NORTH Sea-focused Jersey Oil & Gas has seen its shares plunge six per cent after oil giant Equinor apparently lost interest in a field development the firms were considering, which had generated excitement in the industry.

Jersey turned heads in 2017 when it made a find called Verbier in the Moray Firth with Equinor, which was initially estimated to contain up to 130 million barrels.

North Sea oil minnow in focus after making bumper find in Moray Firth

The company had persuaded Equinor to buy into the acreage.

The coup suggested a bright future lay ahead for Jersey, a relative minnow in an industry dominated by big fish.

Jersey’s success boosted hopes that independents could help stimulate interest in the North Sea amid the deep downturn triggered by the crude price plunge from 2014.

The company went on to work up plans for a major new hub in the Greater Buchan Area of the North Sea, which is expected to include Verbier.

Jersey hopes to restart production from the giant Buchan field as part of the plan, which it has suggested could help it generate $3bn cash.

However, Equinor has decided to exit the Verbier project. The company has sold its 70 per cent stake in the licence to Jersey, in a low-cost deal.

“Although considered a potential development opportunity, the Verbier discovery does not rank sufficiently high in the Equinor global portfolio to warrant prioritization,” it said.

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The sale provides the latest sign that Equinor, which was formerly known as Statoil, has had a big change of heart about the potential of the area containing Verbier.

When the Verbier find was made in 2017 Statoil said it proved there could be significant remaining potential in the mature North Sea.

Statoil said at the time: “The Verbier result certainly gives us the confidence and determination to continue our exploration efforts.”

Questions were raised about the commercial appeal of Verbier after the results of an appraisal well drilled last year indicated that it could be much smaller than hoped.

Jersey said then its estimates of the size of Verbier were likely to be revised towards the lower end of the initial range of 25 million barrels of oil equivalent (mmboe) to 130 mmboe.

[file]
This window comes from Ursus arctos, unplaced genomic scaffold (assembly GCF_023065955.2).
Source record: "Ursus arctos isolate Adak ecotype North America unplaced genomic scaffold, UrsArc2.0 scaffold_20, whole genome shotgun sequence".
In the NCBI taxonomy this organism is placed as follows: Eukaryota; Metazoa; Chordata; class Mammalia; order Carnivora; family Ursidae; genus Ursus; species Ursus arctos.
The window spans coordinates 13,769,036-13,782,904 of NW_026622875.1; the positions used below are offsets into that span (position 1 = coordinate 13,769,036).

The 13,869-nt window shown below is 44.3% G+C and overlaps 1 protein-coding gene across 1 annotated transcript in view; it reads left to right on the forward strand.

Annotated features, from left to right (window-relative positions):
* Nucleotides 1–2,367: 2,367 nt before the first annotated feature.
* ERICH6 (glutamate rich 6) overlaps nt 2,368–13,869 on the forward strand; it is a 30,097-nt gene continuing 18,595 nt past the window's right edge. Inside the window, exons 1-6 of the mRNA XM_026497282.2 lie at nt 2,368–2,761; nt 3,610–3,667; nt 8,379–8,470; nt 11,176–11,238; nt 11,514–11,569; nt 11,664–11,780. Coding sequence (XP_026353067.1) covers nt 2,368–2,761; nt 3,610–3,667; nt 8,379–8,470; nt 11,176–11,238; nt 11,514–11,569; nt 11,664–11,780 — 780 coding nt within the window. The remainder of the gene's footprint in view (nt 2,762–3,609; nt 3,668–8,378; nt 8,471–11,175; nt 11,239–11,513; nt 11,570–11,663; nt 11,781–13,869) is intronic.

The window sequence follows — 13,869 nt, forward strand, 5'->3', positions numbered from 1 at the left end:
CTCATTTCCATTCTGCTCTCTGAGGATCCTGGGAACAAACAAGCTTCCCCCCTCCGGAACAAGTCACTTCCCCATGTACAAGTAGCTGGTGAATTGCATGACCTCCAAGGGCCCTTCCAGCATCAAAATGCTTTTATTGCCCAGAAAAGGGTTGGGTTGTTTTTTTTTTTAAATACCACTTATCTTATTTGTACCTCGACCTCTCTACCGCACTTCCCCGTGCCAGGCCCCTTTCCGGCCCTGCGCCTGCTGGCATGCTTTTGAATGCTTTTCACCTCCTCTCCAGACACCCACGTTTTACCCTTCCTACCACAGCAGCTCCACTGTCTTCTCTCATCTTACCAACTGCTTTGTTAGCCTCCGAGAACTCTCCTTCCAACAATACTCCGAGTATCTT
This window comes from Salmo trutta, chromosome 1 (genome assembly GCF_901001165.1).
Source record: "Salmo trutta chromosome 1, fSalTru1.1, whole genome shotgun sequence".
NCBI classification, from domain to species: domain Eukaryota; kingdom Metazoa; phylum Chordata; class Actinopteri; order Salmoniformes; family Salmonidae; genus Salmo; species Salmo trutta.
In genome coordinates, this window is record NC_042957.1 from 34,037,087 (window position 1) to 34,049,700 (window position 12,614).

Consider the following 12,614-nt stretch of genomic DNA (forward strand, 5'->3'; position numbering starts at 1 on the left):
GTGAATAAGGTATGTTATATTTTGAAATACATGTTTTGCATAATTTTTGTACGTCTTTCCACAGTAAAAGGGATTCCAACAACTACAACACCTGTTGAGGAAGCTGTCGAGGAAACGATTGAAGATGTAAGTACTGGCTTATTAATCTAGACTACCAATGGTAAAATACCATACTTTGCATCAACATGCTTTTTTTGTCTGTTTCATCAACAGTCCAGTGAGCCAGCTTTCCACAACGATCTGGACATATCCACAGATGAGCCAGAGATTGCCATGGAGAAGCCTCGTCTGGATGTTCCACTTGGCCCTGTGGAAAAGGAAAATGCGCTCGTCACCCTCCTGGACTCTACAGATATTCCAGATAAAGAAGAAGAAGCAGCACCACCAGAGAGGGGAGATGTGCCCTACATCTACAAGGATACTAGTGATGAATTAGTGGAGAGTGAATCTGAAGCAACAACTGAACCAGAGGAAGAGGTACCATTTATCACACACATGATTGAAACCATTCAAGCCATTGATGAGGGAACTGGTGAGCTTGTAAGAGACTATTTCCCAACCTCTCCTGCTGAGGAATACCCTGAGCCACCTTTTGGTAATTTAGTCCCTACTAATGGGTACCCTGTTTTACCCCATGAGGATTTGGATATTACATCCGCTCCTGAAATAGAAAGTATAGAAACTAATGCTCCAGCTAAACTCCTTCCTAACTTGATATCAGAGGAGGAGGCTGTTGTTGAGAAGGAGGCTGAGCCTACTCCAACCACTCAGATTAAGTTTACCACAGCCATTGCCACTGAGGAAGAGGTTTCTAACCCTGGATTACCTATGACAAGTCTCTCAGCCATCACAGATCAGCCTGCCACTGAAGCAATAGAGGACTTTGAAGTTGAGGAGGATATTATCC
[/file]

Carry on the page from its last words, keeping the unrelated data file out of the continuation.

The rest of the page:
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Jersey reckons a find at the lower end of the range could still be viable. Including Verbier in a wider Moray Firth hub would improve the economics of a development.

However, in October Equinor spurned an opportunity to buy in to a wider Buchan area project.

Equinor insisted yesterday that it remained committed to the potential of the United Kingdom Continental Shelf (UKCS) and would continue to explore in the area.

The company acquired a significant stake in the giant undeveloped Rosebank field West of Shetland in 2018.

But Jersey faces the challenge of having to try to find a replacement for Equinor.

Chief executive Andrew Benitz put a brave face on developments, insisting the Buchan area project was a “truly exciting opportunity to showcase what is possible with new developments on the UKCS”.

He said the acquisition of the oil volumes associated with Equinor’s stake in Verbier strengthened Jersey’s plan to bring the field into production through the GBA development.

Jersey plans to sell stakes in the GBA acreage through a farm out process after completing planning work on the development concept. Joint house broker BMO Capital Markets said the deal with Equinor could simplify the process.

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Jersey will pay Equinor $3m if the Oil and Gas Authority approves plans for a Verbier development, $5m when first oil is produced and a royalty on production.

It had a market value of £5.6m before the Verbier find was announced. Shares in the firm closed down 8.5p at 129p yesterday, leaving it with a market capitalisation of around £28m.

The Brent crude price fell to a three-month low of $58.50 per barrel yesterday amid concern about the Coronavirus outbreak.

Statoil acquired a 42% interest in the licence containing Verbier from Jersey in 2016 for $1.2m and bought a 28% stake in the acreage from Japan’s CIECO for $0.8m.

It agreed to cover up to $25m well costs.

Jersey controls the rump of the assets amassed by the Trap Oil business.

Trap developed a big North Sea portfolio helped by the £30m acquisition of Banchory- based Reach Oil & Gas in 2011 but suffered hefty losses after the crude price plunged three years later.